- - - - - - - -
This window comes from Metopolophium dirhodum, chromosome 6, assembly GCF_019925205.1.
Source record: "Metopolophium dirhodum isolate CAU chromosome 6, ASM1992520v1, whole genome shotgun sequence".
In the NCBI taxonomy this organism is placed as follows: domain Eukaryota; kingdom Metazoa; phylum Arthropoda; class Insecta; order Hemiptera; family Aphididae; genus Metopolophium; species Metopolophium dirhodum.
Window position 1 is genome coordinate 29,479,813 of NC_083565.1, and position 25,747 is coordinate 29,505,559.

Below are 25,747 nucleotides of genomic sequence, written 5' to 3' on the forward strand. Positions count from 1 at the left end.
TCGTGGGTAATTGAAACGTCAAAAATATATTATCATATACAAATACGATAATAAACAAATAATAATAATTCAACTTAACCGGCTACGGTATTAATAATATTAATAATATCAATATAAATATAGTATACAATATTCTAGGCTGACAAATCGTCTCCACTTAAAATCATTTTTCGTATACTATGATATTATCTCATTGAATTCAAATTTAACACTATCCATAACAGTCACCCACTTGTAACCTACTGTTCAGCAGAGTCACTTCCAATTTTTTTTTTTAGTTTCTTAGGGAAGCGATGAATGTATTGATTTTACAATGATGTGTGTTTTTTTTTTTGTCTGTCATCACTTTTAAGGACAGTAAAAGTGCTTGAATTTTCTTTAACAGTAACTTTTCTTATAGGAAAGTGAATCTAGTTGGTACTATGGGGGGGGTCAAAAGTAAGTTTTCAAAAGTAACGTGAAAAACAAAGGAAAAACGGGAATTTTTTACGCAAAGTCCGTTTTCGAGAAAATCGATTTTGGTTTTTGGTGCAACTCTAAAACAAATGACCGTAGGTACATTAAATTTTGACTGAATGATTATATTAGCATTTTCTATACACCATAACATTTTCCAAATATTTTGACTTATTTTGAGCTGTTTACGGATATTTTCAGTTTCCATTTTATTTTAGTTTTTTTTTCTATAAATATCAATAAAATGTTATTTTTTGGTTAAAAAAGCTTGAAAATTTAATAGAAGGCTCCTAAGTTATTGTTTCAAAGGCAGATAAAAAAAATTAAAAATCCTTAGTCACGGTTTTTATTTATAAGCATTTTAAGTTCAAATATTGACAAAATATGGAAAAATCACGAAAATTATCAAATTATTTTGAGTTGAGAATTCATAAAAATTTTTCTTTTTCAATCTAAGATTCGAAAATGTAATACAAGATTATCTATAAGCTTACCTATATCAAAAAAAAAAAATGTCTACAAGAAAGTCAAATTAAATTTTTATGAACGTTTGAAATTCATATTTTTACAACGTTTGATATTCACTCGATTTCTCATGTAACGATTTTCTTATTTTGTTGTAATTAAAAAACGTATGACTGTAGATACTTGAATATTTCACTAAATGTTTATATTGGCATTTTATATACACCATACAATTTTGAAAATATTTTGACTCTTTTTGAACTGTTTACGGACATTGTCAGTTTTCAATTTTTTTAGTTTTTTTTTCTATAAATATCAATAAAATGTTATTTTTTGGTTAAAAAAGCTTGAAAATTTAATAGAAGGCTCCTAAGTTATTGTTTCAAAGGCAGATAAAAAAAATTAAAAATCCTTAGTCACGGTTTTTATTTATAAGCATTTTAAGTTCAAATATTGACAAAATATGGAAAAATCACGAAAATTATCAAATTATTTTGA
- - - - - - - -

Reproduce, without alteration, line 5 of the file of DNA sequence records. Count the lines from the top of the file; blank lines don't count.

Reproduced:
Below are 25,747 nucleotides of genomic sequence, written 5' to 3' on the forward strand. Positions count from 1 at the left end.